The Truth About Zero Down Bankruptcies: The Dangers of Filing a Bankruptcy Without Thoroughly Reviewing Documents

Bankruptcy is a difficult and often overwhelming process that can leave individuals and families feeling helpless and uncertain about their future. For those struggling with financial hardship, bankruptcy can provide a fresh start and a chance to rebuild their financial lives. However, some law firms advertise zero down bankruptcies as an easy solution, leaving many wondering if this is too good to be true.

The truth is that zero down bankruptcies are not always the best option for those seeking relief from debt. While they may seem like a quick fix, there are many hidden dangers and risks associated with this type of bankruptcy filing. In this article, we will explore the truth about zero down bankruptcies and the dangers of allowing a bankruptcy lawyer to file without thoroughly reviewing the documents.

The Truth About Zero Down Bankruptcies:

Zero down bankruptcies involve a two step process where a person hires a bankruptcy attorney and signs two retainer agreements.  The first agreement only hires the attorney to file an emergency petition.  Then, the bankruptcy lawyer has the client sign a second “post-petition” retainer agreement immediately after the case is filed which covers filing the rest of the bankruptcy schedules, statements, etc.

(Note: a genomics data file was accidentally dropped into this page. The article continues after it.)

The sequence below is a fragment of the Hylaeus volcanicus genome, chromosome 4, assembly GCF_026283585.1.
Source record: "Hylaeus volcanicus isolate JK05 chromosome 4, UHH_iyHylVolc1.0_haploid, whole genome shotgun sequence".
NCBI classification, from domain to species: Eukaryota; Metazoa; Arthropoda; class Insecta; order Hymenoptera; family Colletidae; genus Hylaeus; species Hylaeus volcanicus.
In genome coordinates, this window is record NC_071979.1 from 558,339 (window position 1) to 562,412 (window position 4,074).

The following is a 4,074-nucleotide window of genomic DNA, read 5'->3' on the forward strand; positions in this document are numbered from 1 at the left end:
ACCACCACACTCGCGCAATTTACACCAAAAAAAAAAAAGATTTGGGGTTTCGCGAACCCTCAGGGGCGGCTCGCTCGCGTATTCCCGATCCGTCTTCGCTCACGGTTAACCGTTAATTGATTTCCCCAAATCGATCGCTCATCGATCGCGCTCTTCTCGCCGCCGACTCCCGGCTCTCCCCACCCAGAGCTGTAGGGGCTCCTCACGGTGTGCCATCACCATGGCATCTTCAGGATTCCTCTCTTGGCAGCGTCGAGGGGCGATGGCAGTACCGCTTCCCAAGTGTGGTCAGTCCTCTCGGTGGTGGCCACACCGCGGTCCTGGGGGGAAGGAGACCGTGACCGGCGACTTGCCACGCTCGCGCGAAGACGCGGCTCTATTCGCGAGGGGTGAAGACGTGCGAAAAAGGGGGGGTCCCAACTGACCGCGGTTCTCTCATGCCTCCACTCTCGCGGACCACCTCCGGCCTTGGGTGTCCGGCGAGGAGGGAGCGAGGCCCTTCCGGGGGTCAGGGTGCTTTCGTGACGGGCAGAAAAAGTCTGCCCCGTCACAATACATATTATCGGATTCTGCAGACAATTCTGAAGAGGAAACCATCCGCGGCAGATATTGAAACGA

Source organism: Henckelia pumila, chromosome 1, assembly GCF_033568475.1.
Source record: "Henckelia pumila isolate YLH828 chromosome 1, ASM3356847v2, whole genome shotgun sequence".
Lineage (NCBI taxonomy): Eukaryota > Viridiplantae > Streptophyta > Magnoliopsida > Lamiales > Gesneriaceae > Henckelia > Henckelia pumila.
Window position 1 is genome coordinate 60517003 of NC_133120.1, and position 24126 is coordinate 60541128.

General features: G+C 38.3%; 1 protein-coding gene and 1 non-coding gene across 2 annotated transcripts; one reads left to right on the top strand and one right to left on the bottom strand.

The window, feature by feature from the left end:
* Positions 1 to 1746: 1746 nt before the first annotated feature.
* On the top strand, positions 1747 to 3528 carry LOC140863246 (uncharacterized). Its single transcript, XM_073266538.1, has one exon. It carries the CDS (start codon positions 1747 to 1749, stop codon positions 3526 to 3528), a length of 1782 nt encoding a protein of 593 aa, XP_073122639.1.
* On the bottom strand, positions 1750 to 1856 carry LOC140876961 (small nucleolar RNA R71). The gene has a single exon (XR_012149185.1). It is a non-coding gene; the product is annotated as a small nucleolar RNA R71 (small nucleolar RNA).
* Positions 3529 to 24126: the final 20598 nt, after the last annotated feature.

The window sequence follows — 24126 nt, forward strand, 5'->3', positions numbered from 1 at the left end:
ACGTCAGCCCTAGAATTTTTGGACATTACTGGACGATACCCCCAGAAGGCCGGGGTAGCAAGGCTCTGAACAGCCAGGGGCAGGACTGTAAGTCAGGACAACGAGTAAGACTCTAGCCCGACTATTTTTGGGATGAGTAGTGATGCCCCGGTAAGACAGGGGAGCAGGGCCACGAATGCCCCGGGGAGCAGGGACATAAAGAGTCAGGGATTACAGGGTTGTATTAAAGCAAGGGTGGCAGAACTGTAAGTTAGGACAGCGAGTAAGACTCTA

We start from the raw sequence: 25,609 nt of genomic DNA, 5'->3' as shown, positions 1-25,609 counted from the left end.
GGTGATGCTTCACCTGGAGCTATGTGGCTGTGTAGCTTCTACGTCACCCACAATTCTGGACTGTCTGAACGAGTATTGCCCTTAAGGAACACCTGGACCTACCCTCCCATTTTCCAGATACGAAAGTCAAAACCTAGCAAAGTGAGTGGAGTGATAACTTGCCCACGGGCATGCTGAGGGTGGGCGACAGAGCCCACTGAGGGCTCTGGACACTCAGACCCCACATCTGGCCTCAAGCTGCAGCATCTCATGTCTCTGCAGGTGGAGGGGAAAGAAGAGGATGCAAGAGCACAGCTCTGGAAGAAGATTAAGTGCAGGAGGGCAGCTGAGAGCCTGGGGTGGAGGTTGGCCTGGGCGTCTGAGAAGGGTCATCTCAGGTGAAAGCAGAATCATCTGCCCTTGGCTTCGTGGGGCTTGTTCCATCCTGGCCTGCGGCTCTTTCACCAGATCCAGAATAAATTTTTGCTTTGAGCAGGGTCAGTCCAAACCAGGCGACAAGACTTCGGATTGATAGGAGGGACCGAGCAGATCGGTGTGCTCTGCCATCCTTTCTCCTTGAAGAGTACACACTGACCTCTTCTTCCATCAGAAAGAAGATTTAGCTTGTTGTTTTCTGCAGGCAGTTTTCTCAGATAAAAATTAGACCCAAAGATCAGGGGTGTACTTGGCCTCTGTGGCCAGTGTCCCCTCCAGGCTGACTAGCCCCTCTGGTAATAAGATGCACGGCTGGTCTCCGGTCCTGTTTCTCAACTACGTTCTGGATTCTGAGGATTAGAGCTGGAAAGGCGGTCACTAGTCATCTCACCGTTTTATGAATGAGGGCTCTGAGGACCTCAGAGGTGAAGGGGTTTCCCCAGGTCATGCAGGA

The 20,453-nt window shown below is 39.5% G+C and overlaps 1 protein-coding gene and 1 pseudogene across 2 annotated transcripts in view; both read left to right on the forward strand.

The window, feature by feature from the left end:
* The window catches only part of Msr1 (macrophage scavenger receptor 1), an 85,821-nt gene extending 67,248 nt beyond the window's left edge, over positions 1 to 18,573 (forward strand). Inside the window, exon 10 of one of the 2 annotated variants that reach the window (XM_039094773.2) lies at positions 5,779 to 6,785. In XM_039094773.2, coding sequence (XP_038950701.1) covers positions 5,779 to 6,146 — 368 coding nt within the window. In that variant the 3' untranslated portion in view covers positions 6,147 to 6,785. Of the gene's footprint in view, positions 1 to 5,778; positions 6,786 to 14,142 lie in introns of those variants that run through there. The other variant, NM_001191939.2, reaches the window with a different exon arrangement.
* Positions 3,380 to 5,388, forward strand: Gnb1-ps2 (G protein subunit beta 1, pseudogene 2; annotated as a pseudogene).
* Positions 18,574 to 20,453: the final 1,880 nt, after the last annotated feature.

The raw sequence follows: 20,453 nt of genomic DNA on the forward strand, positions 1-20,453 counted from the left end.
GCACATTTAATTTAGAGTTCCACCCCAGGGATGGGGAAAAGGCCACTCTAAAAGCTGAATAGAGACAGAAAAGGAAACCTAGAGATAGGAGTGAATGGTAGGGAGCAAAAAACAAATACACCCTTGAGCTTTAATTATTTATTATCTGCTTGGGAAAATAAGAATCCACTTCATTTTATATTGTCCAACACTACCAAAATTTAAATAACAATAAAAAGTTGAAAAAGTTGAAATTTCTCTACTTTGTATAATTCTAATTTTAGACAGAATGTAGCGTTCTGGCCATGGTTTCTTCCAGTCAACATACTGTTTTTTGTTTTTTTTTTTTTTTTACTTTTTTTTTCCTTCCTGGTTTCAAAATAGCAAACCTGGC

The initial retainer agreement typically involves paying only the $400.00 which covers the $338.00 filing fee and cost of pulling a credit report.  The bankruptcy lawyer then files an emergency petition that only lists the creditors and provides the Court with enough information to open the case.

The second retainer is then presented to the client which typically involves paying another $2,000.00 to $3,000.00 over a period of payments and the client is given three options: 1) proceeding without a bankruptcy lawyer, 2) finding a new bankruptcy lawyer, or  3) retaining the same lawyer to finish the bankruptcy.  

The bankruptcy code gives a person 14 days to complete their emergency petition in order to avoid the case being dismissed.  As such, the firm then gathers documents from the client and proceeds to draft the remainder of the schedules and statements and then works with the chapter 7 bankruptcy trustee throughout the remainder of the case.

The Problem with Zero Down Bankruptcies:

The problem with zero down bankruptcies is that the bankruptcy lawyer cannot give  the client financial or legal advice before the case is filed if he files the case without reviewing the clients’ situation.  Consumer bankruptcy lawyers help their clients by analyzing their clients’ financial situation before the case is filed and drafting the bankruptcy documents accordingly.

If a bankruptcy lawyer doesn’t learn about problems until after the case is filed then he has to deal with problems that he may have been able to avoid.  

For example, if a lawyer files a case without thoroughly reviewing the documents then the client might be shocked to find that he did not qualify for a chapter 7 bankruptcy because his income was too high or he might find that he had more assets than he realized that he had which may be subject to being sold by a chapter 7 trustee.

While a court in Florida has ruled that no money down bankruptcies are legal as long as they use the two contract method described above, they should only be used sparingly when a person has no other choice but to file immediately.

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